Local News

October 30, 2007

Moving forward with the 173rd Airborne

GIs seeing warfare that invokes Vietnam

FIRE BASE ABLE MAIN, Afghanistan -- Troops of the 173rd Airborne Brigade continue their implementation of Operation Rock Avalanche in their fight with insurgents near the Pakistan border here in southeast Afghanistan.

Located just below the Hindu Kush Mountains north of here, U.S. forces are nearly in place to strike insurgent positions from the high peaks above 173rd positions in this area.

"If I see fire coming into this convoy, I'd better be seeing immediate fire going out," Sgt. First Class Michael Loetz said as he gave the morning briefing to his soldiers who were manning the convoy to Able Main.

"And I don't once want to see a head above the gun turret on these Humvees. That's as wrong as two boys (having sex) in a room full of girls."

The new, "politically correct" Army seems to be rapidly fading, the farther one travels up the Pech River Valley. More and more, shades of Vietnam and "Apocalypse Now" are breaking through the surface.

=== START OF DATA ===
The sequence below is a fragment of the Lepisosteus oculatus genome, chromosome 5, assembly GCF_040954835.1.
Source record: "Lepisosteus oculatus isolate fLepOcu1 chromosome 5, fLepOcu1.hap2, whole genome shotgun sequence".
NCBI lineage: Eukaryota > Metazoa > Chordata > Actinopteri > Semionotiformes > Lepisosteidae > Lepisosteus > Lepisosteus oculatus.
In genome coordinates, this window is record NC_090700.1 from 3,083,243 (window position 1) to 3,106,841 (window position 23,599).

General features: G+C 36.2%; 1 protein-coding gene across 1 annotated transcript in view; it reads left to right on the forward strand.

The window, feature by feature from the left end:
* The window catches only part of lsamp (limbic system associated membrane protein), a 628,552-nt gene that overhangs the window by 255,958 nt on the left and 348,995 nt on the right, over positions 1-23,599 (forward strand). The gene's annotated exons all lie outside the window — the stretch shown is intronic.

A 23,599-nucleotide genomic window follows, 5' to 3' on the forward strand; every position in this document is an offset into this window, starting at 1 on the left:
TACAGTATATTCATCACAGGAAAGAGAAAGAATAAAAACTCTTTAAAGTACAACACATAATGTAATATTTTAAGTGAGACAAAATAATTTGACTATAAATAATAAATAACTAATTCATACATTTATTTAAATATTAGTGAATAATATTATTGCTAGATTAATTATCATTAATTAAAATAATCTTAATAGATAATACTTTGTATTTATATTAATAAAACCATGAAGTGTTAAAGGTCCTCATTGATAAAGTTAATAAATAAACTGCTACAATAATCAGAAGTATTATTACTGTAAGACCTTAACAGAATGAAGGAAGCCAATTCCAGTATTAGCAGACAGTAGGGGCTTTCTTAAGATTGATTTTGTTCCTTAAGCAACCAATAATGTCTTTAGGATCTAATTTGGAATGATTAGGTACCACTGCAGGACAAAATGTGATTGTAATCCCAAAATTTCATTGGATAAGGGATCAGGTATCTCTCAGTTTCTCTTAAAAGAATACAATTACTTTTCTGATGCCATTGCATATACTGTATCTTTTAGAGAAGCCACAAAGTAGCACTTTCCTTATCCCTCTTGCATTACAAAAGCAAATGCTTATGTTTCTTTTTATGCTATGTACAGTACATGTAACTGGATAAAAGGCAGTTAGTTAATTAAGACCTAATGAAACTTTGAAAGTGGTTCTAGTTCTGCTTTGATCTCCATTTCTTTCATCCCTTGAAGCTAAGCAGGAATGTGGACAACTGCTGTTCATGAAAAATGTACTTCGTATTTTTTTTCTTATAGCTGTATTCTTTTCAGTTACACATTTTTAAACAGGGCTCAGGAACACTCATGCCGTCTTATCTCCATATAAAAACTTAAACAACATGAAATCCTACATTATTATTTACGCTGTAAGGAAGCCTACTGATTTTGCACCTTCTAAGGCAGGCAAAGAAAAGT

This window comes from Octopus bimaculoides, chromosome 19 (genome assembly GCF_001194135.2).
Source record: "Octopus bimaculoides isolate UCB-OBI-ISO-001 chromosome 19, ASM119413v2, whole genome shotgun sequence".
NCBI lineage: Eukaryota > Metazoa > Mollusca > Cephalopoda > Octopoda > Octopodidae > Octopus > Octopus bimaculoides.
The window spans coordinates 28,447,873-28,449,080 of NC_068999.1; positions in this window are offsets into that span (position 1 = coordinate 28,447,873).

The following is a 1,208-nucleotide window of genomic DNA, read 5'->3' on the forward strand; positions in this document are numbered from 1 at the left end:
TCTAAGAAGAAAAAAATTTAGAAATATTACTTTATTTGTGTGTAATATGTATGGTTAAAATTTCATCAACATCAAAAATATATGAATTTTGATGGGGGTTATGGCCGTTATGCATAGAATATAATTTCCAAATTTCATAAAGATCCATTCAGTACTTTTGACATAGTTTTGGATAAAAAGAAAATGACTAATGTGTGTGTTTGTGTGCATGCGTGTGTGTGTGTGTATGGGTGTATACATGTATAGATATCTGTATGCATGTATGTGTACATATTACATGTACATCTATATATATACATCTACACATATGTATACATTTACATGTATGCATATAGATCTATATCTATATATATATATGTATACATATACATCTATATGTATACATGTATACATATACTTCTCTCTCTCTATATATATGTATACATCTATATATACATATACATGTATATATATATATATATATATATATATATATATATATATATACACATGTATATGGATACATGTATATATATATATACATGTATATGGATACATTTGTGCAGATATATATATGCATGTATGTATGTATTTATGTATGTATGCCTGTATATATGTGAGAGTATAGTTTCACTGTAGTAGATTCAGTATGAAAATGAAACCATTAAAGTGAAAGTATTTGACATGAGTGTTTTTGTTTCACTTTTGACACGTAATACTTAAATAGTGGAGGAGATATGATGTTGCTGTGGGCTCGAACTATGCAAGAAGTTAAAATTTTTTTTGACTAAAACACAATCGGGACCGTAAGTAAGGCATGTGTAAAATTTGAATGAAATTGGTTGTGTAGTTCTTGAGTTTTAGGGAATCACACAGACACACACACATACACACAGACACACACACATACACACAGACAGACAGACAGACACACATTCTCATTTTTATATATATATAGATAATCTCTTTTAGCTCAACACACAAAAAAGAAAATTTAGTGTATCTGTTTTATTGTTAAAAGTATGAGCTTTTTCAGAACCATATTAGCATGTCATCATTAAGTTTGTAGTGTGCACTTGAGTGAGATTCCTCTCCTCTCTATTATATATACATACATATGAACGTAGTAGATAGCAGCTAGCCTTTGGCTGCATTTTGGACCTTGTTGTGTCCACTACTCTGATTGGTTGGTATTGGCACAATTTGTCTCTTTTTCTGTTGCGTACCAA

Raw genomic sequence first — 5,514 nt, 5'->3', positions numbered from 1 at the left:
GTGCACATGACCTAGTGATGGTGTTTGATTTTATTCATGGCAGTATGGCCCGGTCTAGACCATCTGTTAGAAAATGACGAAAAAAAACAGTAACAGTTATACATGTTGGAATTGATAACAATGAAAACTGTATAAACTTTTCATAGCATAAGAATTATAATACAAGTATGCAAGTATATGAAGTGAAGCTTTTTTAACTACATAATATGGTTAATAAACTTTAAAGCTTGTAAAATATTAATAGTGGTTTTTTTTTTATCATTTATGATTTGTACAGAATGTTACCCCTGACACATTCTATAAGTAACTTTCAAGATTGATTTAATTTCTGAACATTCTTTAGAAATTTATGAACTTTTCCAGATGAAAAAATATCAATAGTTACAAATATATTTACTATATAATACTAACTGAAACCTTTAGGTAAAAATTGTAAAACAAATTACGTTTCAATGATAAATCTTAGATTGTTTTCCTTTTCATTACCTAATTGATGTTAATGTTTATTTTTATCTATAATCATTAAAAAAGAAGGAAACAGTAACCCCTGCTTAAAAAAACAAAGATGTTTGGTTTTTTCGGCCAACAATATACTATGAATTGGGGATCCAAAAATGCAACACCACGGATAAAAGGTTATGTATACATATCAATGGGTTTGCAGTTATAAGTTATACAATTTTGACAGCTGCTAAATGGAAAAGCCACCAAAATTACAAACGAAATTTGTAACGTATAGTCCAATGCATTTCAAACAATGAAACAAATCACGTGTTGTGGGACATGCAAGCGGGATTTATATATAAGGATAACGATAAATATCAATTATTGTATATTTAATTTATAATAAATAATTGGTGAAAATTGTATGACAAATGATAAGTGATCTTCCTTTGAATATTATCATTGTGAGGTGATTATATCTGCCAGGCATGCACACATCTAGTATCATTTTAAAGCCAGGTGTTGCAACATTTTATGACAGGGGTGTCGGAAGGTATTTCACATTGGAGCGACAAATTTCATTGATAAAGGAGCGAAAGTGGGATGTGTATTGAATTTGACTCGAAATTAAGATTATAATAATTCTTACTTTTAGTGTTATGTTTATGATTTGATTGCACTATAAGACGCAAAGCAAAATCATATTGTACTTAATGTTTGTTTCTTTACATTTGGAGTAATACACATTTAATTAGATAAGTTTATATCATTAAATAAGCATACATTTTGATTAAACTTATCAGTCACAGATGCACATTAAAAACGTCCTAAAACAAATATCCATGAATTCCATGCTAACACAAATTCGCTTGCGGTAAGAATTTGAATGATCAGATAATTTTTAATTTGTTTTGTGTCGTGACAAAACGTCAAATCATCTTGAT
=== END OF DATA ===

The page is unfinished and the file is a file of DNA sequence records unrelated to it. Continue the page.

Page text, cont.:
The soldiers are living a rougher existence in this war against the Taliban-inspired opposition than those fighting in Iraq. In fact, most here in these units have already served at least one deployment in that beleaguered country.

"Watch those cornfields especially," continued Loetz. "Half of them still haven't been harvested, and we've been hit hard before driving along those fields.

You know they've got weapons hidden low in the greenery and can pop up in seconds, send hard fire into this convoy, then disappear without a trace. So keep your (expletive) eyes open."

As the convoy approaches Able Main, a sigh of relief is breathed by all aboard.

It's been an uneventful journey.

This Fire Base is a stripped-down, no-frills operation -- tubes for urinals, cut-off oil drums under the outhouse four holers, a mess trailer for meals and sandbagged bunkers for housing.

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